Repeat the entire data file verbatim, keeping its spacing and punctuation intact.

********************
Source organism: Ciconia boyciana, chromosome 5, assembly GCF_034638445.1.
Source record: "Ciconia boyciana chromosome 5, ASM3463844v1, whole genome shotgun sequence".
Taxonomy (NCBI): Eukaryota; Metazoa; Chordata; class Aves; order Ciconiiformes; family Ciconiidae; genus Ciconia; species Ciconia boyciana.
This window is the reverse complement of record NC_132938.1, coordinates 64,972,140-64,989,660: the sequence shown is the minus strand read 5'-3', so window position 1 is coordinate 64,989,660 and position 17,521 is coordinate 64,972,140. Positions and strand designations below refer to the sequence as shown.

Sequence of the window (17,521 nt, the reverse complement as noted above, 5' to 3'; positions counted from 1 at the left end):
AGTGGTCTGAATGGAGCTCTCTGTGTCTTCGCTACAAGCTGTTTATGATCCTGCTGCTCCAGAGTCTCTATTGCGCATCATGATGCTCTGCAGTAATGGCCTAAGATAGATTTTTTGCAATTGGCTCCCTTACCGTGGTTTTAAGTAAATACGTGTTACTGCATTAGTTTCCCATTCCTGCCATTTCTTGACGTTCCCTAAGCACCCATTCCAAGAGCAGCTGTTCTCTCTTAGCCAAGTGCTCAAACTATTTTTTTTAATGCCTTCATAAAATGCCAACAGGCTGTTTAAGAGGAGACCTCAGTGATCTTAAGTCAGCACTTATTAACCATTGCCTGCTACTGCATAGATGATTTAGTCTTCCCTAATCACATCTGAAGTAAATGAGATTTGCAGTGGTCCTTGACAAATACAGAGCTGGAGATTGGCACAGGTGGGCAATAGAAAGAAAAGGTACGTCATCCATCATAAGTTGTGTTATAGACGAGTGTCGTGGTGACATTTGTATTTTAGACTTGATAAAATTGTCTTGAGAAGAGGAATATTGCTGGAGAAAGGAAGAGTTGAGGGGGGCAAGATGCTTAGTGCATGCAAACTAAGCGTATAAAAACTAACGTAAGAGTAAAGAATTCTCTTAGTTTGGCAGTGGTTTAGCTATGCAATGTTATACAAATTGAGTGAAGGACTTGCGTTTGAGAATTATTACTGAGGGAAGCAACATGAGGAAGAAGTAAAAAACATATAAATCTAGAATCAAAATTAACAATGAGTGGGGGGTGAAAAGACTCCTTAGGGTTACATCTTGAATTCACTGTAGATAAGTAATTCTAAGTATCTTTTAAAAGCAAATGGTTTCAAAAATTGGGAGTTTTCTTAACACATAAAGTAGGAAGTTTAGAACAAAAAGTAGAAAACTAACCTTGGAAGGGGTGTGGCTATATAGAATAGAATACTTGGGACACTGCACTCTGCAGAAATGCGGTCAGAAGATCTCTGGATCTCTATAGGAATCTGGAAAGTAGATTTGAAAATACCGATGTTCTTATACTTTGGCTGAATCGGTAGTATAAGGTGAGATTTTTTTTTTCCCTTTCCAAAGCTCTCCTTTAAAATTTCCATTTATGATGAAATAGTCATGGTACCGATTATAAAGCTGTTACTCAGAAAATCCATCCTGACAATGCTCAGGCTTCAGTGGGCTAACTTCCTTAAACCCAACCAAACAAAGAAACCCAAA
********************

Source organism: Ciconia boyciana, chromosome 5, assembly GCF_034638445.1.
Source record: "Ciconia boyciana chromosome 5, ASM3463844v1, whole genome shotgun sequence".
Taxonomy (NCBI): Eukaryota; Metazoa; Chordata; class Aves; order Ciconiiformes; family Ciconiidae; genus Ciconia; species Ciconia boyciana.
This window is the reverse complement of record NC_132938.1, coordinates 64,972,140-64,989,660: the sequence shown is the minus strand read 5'-3', so window position 1 is coordinate 64,989,660 and position 17,521 is coordinate 64,972,140. Positions and strand designations below refer to the sequence as shown.

Sequence of the window (17,521 nt, the reverse complement as noted above, 5' to 3'; positions counted from 1 at the left end):
AGTGGTCTGAATGGAGCTCTCTGTGTCTTCGCTACAAGCTGTTTATGATCCTGCTGCTCCAGAGTCTCTATTGCGCATCATGATGCTCTGCAGTAATGGCCTAAGATAGATTTTTTGCAATTGGCTCCCTTACCGTGGTTTTAAGTAAATACGTGTTACTGCATTAGTTTCCCATTCCTGCCATTTCTTGACGTTCCCTAAGCACCCATTCCAAGAGCAGCTGTTCTCTCTTAGCCAAGTGCTCAAACTATTTTTTTTAATGCCTTCATAAAATGCCAACAGGCTGTTTAAGAGGAGACCTCAGTGATCTTAAGTCAGCACTTATTAACCATTGCCTGCTACTGCATAGATGATTTAGTCTTCCCTAATCACATCTGAAGTAAATGAGATTTGCAGTGGTCCTTGACAAATACAGAGCTGGAGATTGGCACAGGTGGGCAATAGAAAGAAAAGGTACGTCATCCATCATAAGTTGTGTTATAGACGAGTGTCGTGGTGACATTTGTATTTTAGACTTGATAAAATTGTCTTGAGAAGAGGAATATTGCTGGAGAAAGGAAGAGTTGAGGGGGGCAAGATGCTTAGTGCATGCAAACTAAGCGTATAAAAACTAACGTAAGAGTAAAGAATTCTCTTAGTTTGGCAGTGGTTTAGCTATGCAATGTTATACAAATTGAGTGAAGGACTTGCGTTTGAGAATTATTACTGAGGGAAGCAACATGAGGAAGAAGTAAAAAACATATAAATCTAGAATCAAAATTAACAATGAGTGGGGGGTGAAAAGACTCCTTAGGGTTACATCTTGAATTCACTGTAGATAAGTAATTCTAAGTATCTTTTAAAAGCAAATGGTTTCAAAAATTGGGAGTTTTCTTAACACATAAAGTAGGAAGTTTAGAACAAAAAGTAGAAAACTAACCTTGGAAGGGGTGTGGCTATATAGAATAGAATACTTGGGACACTGCACTCTGCAGAAATGCGGTCAGAAGATCTCTGGATCTCTATAGGAATCTGGAAAGTAGATTTGAAAATACCGATGTTCTTATACTTTGGCTGAATCGGTAGTATAAGGTGAGATTTTTTTTTTCCCTTTCCAAAGCTCTCCTTTAAAATTTCCATTTATGATGAAATAGTCATGGTACCGATTATAAAGCTGTTACTCAGAAAATCCATCCTGACAATGCTCAGGCTTCAGTGGGCTAACTTCCTTAAACCCAACCAAACAAAGAAACCCAAA